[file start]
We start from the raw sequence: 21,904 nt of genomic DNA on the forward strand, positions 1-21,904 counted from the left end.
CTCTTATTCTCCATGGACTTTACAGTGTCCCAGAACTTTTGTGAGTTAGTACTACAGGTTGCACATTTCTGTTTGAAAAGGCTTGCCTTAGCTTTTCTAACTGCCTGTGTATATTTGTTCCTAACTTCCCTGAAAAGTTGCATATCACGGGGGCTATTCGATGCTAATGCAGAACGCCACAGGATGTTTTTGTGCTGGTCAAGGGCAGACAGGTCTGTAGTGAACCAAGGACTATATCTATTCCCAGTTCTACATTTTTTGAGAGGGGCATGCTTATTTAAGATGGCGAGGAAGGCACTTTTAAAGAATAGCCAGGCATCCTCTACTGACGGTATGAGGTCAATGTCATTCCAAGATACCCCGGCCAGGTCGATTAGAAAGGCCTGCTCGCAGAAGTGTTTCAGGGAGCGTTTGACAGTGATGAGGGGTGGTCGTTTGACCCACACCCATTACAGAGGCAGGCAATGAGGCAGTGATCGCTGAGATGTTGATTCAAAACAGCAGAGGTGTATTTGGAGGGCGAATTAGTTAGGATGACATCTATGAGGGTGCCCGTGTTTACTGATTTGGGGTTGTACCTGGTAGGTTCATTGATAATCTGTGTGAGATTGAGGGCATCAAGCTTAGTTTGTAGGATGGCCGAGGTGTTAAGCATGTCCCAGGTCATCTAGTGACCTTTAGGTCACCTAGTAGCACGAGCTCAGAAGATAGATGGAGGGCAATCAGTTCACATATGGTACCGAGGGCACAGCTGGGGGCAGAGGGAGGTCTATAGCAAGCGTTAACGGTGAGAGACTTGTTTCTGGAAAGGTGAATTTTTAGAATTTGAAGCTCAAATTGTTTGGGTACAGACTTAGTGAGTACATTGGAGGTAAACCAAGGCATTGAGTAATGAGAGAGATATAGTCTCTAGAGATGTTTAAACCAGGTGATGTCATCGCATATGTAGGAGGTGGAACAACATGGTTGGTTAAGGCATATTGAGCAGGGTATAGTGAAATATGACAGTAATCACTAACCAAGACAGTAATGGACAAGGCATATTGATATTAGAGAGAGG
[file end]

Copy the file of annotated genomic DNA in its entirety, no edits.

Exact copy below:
We start from the raw sequence: 21,904 nt of genomic DNA on the forward strand, positions 1-21,904 counted from the left end.
CTCTTATTCTCCATGGACTTTACAGTGTCCCAGAACTTTTGTGAGTTAGTACTACAGGTTGCACATTTCTGTTTGAAAAGGCTTGCCTTAGCTTTTCTAACTGCCTGTGTATATTTGTTCCTAACTTCCCTGAAAAGTTGCATATCACGGGGGCTATTCGATGCTAATGCAGAACGCCACAGGATGTTTTTGTGCTGGTCAAGGGCAGACAGGTCTGTAGTGAACCAAGGACTATATCTATTCCCAGTTCTACATTTTTTGAGAGGGGCATGCTTATTTAAGATGGCGAGGAAGGCACTTTTAAAGAATAGCCAGGCATCCTCTACTGACGGTATGAGGTCAATGTCATTCCAAGATACCCCGGCCAGGTCGATTAGAAAGGCCTGCTCGCAGAAGTGTTTCAGGGAGCGTTTGACAGTGATGAGGGGTGGTCGTTTGACCCACACCCATTACAGAGGCAGGCAATGAGGCAGTGATCGCTGAGATGTTGATTCAAAACAGCAGAGGTGTATTTGGAGGGCGAATTAGTTAGGATGACATCTATGAGGGTGCCCGTGTTTACTGATTTGGGGTTGTACCTGGTAGGTTCATTGATAATCTGTGTGAGATTGAGGGCATCAAGCTTAGTTTGTAGGATGGCCGAGGTGTTAAGCATGTCCCAGGTCATCTAGTGACCTTTAGGTCACCTAGTAGCACGAGCTCAGAAGATAGATGGAGGGCAATCAGTTCACATATGGTACCGAGGGCACAGCTGGGGGCAGAGGGAGGTCTATAGCAAGCGTTAACGGTGAGAGACTTGTTTCTGGAAAGGTGAATTTTTAGAATTTGAAGCTCAAATTGTTTGGGTACAGACTTAGTGAGTACATTGGAGGTAAACCAAGGCATTGAGTAATGAGAGAGATATAGTCTCTAGAGATGTTTAAACCAGGTGATGTCATCGCATATGTAGGAGGTGGAACAACATGGTTGGTTAAGGCATATTGAGCAGGGTATAGTGAAATATGACAGTAATCACTAACCAAGACAGTAATGGACAAGGCATATTGATATTAGAGAGAGG